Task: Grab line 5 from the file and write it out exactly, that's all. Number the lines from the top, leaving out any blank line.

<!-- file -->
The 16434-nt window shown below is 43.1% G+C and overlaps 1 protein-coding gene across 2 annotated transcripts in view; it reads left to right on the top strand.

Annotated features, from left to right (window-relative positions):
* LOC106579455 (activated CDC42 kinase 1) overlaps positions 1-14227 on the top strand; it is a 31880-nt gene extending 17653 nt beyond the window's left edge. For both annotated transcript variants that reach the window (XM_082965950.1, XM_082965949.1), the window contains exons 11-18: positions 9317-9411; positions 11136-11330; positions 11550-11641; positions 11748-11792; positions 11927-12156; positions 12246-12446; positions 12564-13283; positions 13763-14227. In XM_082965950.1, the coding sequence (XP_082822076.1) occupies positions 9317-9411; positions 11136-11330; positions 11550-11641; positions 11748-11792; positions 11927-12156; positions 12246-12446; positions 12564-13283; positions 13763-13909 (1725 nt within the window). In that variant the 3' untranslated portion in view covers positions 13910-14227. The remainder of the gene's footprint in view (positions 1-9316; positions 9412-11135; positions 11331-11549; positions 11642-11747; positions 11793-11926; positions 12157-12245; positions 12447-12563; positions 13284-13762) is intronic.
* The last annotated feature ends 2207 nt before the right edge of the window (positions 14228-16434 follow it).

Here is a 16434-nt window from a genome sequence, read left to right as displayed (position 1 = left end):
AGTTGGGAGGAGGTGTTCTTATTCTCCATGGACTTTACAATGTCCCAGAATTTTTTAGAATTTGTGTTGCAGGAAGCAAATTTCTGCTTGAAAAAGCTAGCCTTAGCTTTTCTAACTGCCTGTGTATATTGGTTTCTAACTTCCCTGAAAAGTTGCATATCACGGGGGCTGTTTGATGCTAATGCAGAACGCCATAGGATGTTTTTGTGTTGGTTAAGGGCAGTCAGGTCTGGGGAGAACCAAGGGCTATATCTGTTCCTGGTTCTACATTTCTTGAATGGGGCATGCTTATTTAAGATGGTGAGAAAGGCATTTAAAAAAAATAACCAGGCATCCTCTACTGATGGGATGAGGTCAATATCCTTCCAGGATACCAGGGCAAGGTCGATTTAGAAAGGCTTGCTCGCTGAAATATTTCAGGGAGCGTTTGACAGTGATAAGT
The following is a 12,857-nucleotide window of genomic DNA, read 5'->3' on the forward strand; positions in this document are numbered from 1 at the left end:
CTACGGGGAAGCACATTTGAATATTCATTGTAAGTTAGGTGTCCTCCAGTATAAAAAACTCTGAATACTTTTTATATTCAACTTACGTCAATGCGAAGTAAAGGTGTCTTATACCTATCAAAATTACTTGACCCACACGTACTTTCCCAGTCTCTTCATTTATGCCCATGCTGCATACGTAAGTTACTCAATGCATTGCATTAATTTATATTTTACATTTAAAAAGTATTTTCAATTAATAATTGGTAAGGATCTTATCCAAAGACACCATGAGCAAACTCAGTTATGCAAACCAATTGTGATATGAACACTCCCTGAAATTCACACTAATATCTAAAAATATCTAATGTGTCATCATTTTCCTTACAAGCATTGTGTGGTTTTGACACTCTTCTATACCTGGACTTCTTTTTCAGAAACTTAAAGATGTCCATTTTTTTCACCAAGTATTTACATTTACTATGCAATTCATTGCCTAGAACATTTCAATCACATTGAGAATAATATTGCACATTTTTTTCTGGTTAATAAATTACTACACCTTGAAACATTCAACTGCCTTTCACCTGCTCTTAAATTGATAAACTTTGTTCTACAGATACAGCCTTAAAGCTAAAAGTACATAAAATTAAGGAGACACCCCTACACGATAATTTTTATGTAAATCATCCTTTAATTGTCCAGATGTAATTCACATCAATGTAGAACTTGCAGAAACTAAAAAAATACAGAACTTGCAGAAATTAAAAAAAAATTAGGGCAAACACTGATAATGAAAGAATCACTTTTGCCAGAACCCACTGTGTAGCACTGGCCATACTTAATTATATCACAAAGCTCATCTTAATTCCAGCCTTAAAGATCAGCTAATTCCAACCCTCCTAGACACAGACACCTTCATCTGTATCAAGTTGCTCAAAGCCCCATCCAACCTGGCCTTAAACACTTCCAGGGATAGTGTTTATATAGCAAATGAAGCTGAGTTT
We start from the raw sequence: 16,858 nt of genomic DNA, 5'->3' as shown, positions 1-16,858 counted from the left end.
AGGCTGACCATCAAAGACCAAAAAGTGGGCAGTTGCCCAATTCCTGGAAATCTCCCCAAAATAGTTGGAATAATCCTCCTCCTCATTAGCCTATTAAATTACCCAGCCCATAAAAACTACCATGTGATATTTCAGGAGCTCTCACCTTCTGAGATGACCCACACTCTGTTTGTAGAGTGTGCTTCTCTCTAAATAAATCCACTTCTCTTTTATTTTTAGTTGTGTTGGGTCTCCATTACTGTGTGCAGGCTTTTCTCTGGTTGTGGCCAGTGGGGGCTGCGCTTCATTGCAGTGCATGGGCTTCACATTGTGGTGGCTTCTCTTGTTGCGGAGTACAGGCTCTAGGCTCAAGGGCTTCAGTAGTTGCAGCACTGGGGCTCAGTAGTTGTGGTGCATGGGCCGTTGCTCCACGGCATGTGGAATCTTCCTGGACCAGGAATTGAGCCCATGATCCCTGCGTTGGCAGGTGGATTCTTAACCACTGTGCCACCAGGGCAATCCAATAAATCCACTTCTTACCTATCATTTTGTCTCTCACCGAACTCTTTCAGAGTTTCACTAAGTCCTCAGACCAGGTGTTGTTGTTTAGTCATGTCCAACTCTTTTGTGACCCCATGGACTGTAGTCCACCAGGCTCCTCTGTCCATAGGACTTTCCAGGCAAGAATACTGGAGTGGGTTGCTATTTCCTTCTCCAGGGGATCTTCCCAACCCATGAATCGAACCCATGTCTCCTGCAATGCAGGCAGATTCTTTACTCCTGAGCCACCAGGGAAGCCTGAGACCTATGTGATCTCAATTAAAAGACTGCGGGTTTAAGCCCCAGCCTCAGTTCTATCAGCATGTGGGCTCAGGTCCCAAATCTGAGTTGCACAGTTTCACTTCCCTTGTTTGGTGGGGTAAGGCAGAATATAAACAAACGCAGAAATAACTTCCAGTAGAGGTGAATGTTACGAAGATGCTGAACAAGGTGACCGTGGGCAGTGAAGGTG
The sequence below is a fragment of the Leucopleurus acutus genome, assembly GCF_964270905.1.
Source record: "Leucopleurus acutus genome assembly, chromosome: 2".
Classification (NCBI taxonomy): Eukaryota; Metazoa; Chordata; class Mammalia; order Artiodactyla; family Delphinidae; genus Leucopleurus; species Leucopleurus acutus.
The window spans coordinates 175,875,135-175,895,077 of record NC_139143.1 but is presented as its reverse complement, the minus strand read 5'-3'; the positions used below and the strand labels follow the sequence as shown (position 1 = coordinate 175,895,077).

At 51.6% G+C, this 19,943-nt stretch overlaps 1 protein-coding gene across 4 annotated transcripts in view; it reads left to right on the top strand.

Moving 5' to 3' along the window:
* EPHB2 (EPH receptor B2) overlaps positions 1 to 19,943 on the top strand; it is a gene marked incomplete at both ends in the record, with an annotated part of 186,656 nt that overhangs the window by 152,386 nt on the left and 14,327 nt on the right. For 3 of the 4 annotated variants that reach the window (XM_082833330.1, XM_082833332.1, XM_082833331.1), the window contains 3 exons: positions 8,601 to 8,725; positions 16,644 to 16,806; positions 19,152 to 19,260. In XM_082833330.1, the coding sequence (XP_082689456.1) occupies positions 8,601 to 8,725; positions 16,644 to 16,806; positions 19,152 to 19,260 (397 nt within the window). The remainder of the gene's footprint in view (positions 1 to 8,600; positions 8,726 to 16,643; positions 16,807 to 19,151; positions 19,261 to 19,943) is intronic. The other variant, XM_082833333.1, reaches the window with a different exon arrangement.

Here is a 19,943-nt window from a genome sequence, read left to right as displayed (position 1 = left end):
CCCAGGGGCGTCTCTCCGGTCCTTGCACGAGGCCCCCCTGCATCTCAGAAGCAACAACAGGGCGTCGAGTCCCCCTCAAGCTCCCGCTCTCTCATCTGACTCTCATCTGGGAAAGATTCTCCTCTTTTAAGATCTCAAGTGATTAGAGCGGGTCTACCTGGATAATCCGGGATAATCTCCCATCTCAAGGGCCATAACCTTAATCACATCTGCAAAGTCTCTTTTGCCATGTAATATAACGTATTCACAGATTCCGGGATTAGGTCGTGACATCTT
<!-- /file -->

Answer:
Here is a 16434-nt window from a genome sequence, read left to right as displayed (position 1 = left end):